In determining the substance of the transaction entered into by the parties, Courts in some jurisdictions have looked to certain criteria to measure and define the nature of the agreement. Thus, payments structured to continue for a definite period of time without regard to the wife's remarriage or the death of the husband have been found to indicate that a property settlement was intended. This factor, however, is non-determinative under Oklahoma law, for in that state monthly payments must be fixed and determinable and not subject to such contingencies as death or remarriage to qualify as alimony, Vanderslice v. Vanderslice, 195 Okl. 496, 159 P.2d 560 (1945); Bishop v. Bishop, 194 Okl. 209, 148 P.2d 472 (1944); Depo. of John Speck at 8. Likewise, in some states if there is a fixed sum to be paid pursuant to the settlement agreement, a property settlement is indicated in most instances. Here, again, Oklahoma law precludes the use of this factor in ascertaining intent, for, as previously stated, the law of that state requires a sum certain in awards of alimony. Nor can the Court turn to see whether the payments are related to the financial ability of the husband and the financial need of the wife, a factor indicative of an alimony award, inasmuch as there is an absence of proof in both respects in the instant case.

However, there are additional criteria for such a determination which are of aid to the Court here. Some weight must be given to the fact that there was an accumulation of jointly acquired property during the marriage, in which the wife had certain vested interests which might be exercised at her will and in accordance with the Court's discretion. Notice should also be taken of the rule that alimony is not required in all instances in Oklahoma. In the last analysis, however, the critical factor in determining whether an award for alimony or a distribution of jointly acquired property was made, where as here the law compels no certain finding, is the intent of the parties to such transaction.

The language of the Property Settlement Agreement itself must be categorized as ambiguous, and, accordingly, the intent of the parties cannot be said to be truly reflected in that instrument. Thus, parol evidence is clearly admissible to ascertain the intent of the parties to such an ambiguous agreement, Scofield v. Greer, 185 F.2d 551 (5th Cir. 1960); Taylor v. Campbell, 355 F.2d 841 (5th Cir. 1964).

There is testimony that Mr. Vaughan's attorneys, now deceased, hired Mr. John Speck, an Oklahoma City attorney, for advice on the tax implications of the divorce and for a recommendation as to the best method by which to structure the transaction in order to insure *1107 that the payments pursuant to the agreement would be considered as alimony. There is further testimony by Mr. Vaughan and Mrs. Mary L. Weiss, a partner in the law firm then representing Mr. Vaughan, that the agreement of the parties was that payments made to Frances West were for her maintenance and support including an amount sufficient to cover the additional tax liability accruing to Mrs. West by reason of inclusion of those amounts in her income. This reasoning is the basis of the amount of the payment of $912.23 per month.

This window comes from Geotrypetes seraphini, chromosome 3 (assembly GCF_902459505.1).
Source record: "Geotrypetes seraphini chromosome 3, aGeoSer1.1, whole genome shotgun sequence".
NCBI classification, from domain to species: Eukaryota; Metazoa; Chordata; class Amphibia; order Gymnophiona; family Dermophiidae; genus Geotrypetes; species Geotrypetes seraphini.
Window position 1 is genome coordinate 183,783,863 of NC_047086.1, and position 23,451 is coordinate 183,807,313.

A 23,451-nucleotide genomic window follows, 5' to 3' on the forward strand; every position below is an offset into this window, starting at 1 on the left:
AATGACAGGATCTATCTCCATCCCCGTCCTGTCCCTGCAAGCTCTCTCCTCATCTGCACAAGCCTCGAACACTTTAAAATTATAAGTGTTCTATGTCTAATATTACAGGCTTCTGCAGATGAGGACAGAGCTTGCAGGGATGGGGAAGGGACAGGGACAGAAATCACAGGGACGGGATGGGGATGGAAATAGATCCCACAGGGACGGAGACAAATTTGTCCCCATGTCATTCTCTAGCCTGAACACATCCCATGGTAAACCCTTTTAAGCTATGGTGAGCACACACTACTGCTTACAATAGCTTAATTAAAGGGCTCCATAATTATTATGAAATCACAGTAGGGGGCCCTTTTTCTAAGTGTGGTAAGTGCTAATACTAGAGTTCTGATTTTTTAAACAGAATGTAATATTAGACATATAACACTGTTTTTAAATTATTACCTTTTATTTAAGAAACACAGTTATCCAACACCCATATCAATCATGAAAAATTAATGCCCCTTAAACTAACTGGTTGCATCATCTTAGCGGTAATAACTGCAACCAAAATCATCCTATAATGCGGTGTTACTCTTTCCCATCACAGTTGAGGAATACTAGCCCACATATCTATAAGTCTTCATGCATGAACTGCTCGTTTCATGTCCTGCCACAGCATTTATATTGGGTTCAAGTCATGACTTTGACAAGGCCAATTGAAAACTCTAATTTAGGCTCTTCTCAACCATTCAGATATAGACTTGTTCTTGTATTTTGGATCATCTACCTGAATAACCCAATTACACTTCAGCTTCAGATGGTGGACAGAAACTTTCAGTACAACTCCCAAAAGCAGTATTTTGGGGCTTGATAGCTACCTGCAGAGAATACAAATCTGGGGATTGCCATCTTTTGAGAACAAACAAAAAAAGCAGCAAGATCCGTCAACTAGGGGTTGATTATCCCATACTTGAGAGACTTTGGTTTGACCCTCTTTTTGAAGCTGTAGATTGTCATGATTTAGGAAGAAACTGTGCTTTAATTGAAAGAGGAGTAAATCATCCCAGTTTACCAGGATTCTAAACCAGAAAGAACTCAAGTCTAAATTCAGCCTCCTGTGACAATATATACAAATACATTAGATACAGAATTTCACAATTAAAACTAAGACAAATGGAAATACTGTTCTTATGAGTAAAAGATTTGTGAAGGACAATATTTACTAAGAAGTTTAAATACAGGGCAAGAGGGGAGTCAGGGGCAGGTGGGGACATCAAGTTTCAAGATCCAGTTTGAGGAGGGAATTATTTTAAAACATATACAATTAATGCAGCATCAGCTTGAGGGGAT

The testimony of Mrs. West herself reflects total reliance upon her attorney, now deceased, to negotiate her rights and obligations pursuant to the Agreement, and further reflects that Mrs. West had formed no intent in her mind to characterize the payments as either alimony or property settlement. Moreover, there is no proof as to the value of the jointly acquired property at the date of divorce, thus making it all the more difficult to find that a property distribution was intended, or that an equitable distribution of such property was effected.

While there may have been an agreed course of action arrived at by counsel for both Mr. and Mrs. Vaughan, there is considerable doubt in the opinion of this Court that there was any meeting of the minds between the parties themselves. However, the weight of the evidence compels this Court to find that the parties, as represented by counsel, agreed upon monthly payments to be made for Mrs. West's support and maintenance, in an amount reflective both of the plaintiff's need and of the extreme difficulty and expense of trying to determine the exact value of the jointly acquired property at the date of divorce. Plaintiffs have not shown by a preponderance of the evidence that a property settlement was intended. Accordingly, under the evidence persuasive to this Court and the applicable law, the periodic payments to the wife are construed as alimony and, therefore, are includable in her taxable income for the years in question.

These constitute the Findings of Fact and Conclusions of Law of the Court. Counsel will submit, within twenty (20) days from the entry of this Memorandum, a judgment in accordance therewith for entry by the Court. It is so ordered.


[1] Section 71 of the Internal Revenue Code, 26 U.S.C. § 71, provides:

If a wife is divorced or legally separated from her husband under a decree of divorce or of separate maintenance, the wife's gross income includes periodic payments (whether or not made at regular intervals) received after such decree in discharge of (or attributable to property transferred, in trust or otherwise, in discharge of) a legal obligation which, because of the marital or family relationship, is imposed on or incurred by the husband under the decree or under a written instrument incident to such divorce or separation.

Thus, if the Court finds that periodic payments were made in discharge of the husband's obligation and agreement for support and maintenance of the wife (alimony), such sums are includable in the wife's taxable income.